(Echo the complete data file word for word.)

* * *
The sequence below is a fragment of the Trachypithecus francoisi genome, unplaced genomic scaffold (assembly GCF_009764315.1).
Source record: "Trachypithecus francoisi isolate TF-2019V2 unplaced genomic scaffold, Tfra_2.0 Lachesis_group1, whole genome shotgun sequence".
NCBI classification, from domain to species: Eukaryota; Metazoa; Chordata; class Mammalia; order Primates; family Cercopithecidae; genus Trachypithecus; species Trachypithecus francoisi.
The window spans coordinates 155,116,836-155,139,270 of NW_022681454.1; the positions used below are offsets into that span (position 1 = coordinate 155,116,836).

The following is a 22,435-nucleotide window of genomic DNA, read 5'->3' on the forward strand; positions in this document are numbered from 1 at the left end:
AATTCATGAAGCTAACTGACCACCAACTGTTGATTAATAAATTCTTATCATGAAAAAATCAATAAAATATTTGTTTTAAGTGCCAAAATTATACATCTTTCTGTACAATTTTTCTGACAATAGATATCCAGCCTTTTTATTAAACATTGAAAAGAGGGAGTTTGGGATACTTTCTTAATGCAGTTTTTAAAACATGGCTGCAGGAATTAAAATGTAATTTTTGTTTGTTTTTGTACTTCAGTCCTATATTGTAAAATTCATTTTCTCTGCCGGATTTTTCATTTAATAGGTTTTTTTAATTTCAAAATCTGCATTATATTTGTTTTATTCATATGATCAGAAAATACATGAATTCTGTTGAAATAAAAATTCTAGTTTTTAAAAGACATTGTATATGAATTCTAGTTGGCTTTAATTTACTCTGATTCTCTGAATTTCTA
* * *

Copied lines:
The sequence below is a fragment of the Trachypithecus francoisi genome, unplaced genomic scaffold (assembly GCF_009764315.1).
Source record: "Trachypithecus francoisi isolate TF-2019V2 unplaced genomic scaffold, Tfra_2.0 Lachesis_group1, whole genome shotgun sequence".
NCBI classification, from domain to species: Eukaryota; Metazoa; Chordata; class Mammalia; order Primates; family Cercopithecidae; genus Trachypithecus; species Trachypithecus francoisi.
The window spans coordinates 155,116,836-155,139,270 of NW_022681454.1; the positions used below are offsets into that span (position 1 = coordinate 155,116,836).

The following is a 22,435-nucleotide window of genomic DNA, read 5'->3' on the forward strand; positions in this document are numbered from 1 at the left end:
AATTCATGAAGCTAACTGACCACCAACTGTTGATTAATAAATTCTTATCATGAAAAAATCAATAAAATATTTGTTTTAAGTGCCAAAATTATACATCTTTCTGTACAATTTTTCTGACAATAGATATCCAGCCTTTTTATTAAACATTGAAAAGAGGGAGTTTGGGATACTTTCTTAATGCAGTTTTTAAAACATGGCTGCAGGAATTAAAATGTAATTTTTGTTTGTTTTTGTACTTCAGTCCTATATTGTAAAATTCATTTTCTCTGCCGGATTTTTCATTTAATAGGTTTTTTTAATTTCAAAATCTGCATTATATTTGTTTTATTCATATGATCAGAAAATACATGAATTCTGTTGAAATAAAAATTCTAGTTTTTAAAAGACATTGTATATGAATTCTAGTTGGCTTTAATTTACTCTGATTCTCTGAATTTCTA